An animal fantasy novel
written by Tad Wiliams
, and IMHO
his best piece of work so far, completely lacking his penchant
for extreme wordiness
but still featuring the superb world-building
he's so good at.
Tailchaser is a young cat who's just beginning to get interested in females, notably one named Hushpad. When a number of cats, Hushpad among them, disappear mysteriously, the Meeting Wall clan, to which Tailchaser and Hushpad belong, decides to send a delegation to the Queen of Cats to ask for help. Tailchaser is too young to go, but wants to find Hushpad so badly that he sets out alone. He experiences many adventures that turn him into a quite different cat...
What makes this novel so exceptional is the unique way in which the cats are Anthropomorphized: very little. Of course, they have abstract thoughts and a fully-fledged language, but that's about it. They have no technology, don't use tools, and their culture is some sort of mix between early human society and social and psychological traits that can be observed in cats.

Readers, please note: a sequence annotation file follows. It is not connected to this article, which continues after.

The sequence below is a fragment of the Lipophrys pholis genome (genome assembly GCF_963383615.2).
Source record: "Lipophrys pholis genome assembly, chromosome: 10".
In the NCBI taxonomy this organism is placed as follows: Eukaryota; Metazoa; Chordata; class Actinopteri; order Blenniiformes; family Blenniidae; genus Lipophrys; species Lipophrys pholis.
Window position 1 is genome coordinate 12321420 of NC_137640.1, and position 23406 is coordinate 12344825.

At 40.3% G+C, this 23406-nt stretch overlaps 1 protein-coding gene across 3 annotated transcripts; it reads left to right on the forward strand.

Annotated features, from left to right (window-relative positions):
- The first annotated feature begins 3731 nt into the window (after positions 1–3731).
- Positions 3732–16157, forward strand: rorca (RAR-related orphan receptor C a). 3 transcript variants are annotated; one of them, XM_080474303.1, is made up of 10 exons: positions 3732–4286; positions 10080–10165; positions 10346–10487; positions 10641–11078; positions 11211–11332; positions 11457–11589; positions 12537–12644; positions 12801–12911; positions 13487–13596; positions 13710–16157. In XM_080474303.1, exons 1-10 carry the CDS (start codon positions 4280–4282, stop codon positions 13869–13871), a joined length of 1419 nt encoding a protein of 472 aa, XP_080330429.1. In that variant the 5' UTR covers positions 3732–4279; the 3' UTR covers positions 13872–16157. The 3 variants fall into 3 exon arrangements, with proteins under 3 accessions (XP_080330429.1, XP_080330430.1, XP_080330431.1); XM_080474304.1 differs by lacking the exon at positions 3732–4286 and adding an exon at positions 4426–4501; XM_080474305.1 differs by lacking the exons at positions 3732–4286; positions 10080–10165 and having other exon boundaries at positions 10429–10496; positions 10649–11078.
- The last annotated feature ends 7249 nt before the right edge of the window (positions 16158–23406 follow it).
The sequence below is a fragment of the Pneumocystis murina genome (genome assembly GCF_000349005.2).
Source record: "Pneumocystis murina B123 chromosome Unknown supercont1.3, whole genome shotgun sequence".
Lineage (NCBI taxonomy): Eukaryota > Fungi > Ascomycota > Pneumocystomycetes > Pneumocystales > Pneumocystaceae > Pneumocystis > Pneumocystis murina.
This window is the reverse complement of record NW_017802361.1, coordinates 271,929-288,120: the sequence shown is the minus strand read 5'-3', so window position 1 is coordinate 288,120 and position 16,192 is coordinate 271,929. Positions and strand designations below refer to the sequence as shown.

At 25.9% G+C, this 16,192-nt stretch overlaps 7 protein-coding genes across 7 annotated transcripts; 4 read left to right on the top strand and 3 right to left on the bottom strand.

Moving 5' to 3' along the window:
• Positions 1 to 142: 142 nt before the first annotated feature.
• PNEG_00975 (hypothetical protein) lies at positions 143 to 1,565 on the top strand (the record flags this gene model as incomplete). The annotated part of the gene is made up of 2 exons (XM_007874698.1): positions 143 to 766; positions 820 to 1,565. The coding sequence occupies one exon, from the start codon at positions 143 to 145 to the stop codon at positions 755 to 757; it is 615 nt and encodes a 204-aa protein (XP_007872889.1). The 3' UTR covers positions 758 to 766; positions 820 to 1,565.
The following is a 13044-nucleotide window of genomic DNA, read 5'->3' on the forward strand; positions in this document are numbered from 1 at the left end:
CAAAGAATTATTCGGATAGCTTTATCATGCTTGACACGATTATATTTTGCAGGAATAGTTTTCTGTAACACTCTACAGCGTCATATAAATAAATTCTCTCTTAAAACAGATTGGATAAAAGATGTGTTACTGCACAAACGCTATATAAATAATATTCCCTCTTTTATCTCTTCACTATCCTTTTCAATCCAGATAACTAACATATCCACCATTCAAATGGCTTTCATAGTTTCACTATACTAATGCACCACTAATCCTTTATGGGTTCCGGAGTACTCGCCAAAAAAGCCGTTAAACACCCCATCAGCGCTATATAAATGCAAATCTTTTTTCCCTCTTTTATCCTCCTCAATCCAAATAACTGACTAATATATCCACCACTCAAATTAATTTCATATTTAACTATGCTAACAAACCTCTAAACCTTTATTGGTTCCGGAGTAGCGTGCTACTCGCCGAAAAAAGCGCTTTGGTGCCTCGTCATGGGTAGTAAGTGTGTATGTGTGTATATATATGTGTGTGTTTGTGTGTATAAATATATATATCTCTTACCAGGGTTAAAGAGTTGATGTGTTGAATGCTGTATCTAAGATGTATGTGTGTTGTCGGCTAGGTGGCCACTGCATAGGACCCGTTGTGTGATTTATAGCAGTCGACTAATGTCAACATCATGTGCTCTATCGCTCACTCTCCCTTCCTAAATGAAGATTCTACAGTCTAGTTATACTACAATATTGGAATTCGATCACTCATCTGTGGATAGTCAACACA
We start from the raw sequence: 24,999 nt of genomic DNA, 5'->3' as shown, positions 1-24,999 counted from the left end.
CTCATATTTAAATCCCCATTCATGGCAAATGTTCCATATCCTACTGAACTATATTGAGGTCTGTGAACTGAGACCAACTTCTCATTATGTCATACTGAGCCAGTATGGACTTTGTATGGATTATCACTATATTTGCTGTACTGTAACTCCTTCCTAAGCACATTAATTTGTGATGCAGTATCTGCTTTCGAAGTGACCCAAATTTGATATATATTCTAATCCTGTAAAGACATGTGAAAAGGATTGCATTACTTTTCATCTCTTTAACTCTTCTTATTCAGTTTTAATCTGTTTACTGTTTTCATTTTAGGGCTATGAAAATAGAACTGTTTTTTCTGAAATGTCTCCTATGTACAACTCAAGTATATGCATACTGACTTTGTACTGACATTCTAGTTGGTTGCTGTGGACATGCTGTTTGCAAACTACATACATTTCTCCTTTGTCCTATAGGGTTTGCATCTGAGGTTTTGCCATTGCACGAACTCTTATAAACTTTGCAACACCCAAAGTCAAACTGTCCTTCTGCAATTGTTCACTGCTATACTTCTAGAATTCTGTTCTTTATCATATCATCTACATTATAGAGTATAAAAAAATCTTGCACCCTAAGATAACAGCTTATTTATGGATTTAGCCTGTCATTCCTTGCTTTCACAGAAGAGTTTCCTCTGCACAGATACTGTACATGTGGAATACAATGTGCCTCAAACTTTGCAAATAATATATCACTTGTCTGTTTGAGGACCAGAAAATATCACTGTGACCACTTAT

It is quite fascinating to see talking, intelligent cats with a rich oral mythology and a royal court placed without any obvious conflicts in a world that's basically ours, dominated by humans. Of course, the cats seem themselves as the pinnacle of creation and to them, the Big Folk are slightly mysterious, clumsy and sometimes dangerous giants who give food and shelter to cats because they are descended from a cat prince (Ninebirds) who was cursed to serve the Folk (as cats refer to themselves) forever to atone for his arrogance. In fact, there is so little overlap between the doings of the Big Folk and the interests of the Folk that it is nearly impossible to determine in what time the story is set, though it is hinted at that the humans are using asphalt roads.
Apart from this, the story is a mix of Tolkienesque high fantasy, and a classic growing up theme, with likeable and reasonably complex characters. I recommend it highly.